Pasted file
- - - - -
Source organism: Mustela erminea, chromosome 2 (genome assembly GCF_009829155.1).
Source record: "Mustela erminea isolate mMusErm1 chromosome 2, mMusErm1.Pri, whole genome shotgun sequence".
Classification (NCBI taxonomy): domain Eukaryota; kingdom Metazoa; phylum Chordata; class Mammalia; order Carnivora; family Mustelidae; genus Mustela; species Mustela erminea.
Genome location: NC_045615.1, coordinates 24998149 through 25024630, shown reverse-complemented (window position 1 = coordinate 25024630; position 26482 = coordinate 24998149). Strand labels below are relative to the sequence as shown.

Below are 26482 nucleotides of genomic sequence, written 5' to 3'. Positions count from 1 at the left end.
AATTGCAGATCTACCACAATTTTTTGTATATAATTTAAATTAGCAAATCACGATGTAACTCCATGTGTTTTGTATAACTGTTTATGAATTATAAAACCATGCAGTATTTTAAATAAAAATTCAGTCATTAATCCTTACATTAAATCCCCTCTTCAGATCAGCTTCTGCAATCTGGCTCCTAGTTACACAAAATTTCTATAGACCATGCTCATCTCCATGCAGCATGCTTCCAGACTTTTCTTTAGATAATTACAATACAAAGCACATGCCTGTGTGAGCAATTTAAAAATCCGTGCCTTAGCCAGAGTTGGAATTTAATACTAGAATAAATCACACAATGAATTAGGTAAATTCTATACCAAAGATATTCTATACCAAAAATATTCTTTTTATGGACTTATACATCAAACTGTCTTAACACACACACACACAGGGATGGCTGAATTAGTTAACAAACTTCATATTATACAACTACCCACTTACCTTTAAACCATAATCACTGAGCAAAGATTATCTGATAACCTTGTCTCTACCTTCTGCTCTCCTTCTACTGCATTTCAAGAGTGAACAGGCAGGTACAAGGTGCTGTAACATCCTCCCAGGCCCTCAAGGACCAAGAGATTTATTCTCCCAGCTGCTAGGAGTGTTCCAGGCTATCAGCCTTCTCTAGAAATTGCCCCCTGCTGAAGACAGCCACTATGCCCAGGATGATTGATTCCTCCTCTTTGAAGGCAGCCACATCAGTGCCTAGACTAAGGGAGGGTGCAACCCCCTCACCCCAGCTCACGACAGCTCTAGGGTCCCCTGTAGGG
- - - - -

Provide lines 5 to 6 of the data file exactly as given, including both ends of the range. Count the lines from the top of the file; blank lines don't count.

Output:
Below are 26482 nucleotides of genomic sequence, written 5' to 3'. Positions count from 1 at the left end.
AATTGCAGATCTACCACAATTTTTTGTATATAATTTAAATTAGCAAATCACGATGTAACTCCATGTGTTTTGTATAACTGTTTATGAATTATAAAACCATGCAGTATTTTAAATAAAAATTCAGTCATTAATCCTTACATTAAATCCCCTCTTCAGATCAGCTTCTGCAATCTGGCTCCTAGTTACACAAAATTTCTATAGACCATGCTCATCTCCATGCAGCATGCTTCCAGACTTTTCTTTAGATAATTACAATACAAAGCACATGCCTGTGTGAGCAATTTAAAAATCCGTGCCTTAGCCAGAGTTGGAATTTAATACTAGAATAAATCACACAATGAATTAGGTAAATTCTATACCAAAGATATTCTATACCAAAAATATTCTTTTTATGGACTTATACATCAAACTGTCTTAACACACACACACACAGGGATGGCTGAATTAGTTAACAAACTTCATATTATACAACTACCCACTTACCTTTAAACCATAATCACTGAGCAAAGATTATCTGATAACCTTGTCTCTACCTTCTGCTCTCCTTCTACTGCATTTCAAGAGTGAACAGGCAGGTACAAGGTGCTGTAACATCCTCCCAGGCCCTCAAGGACCAAGAGATTTATTCTCCCAGCTGCTAGGAGTGTTCCAGGCTATCAGCCTTCTCTAGAAATTGCCCCCTGCTGAAGACAGCCACTATGCCCAGGATGATTGATTCCTCCTCTTTGAAGGCAGCCACATCAGTGCCTAGACTAAGGGAGGGTGCAACCCCCTCACCCCAGCTCACGACAGCTCTAGGGTCCCCTGTAGGG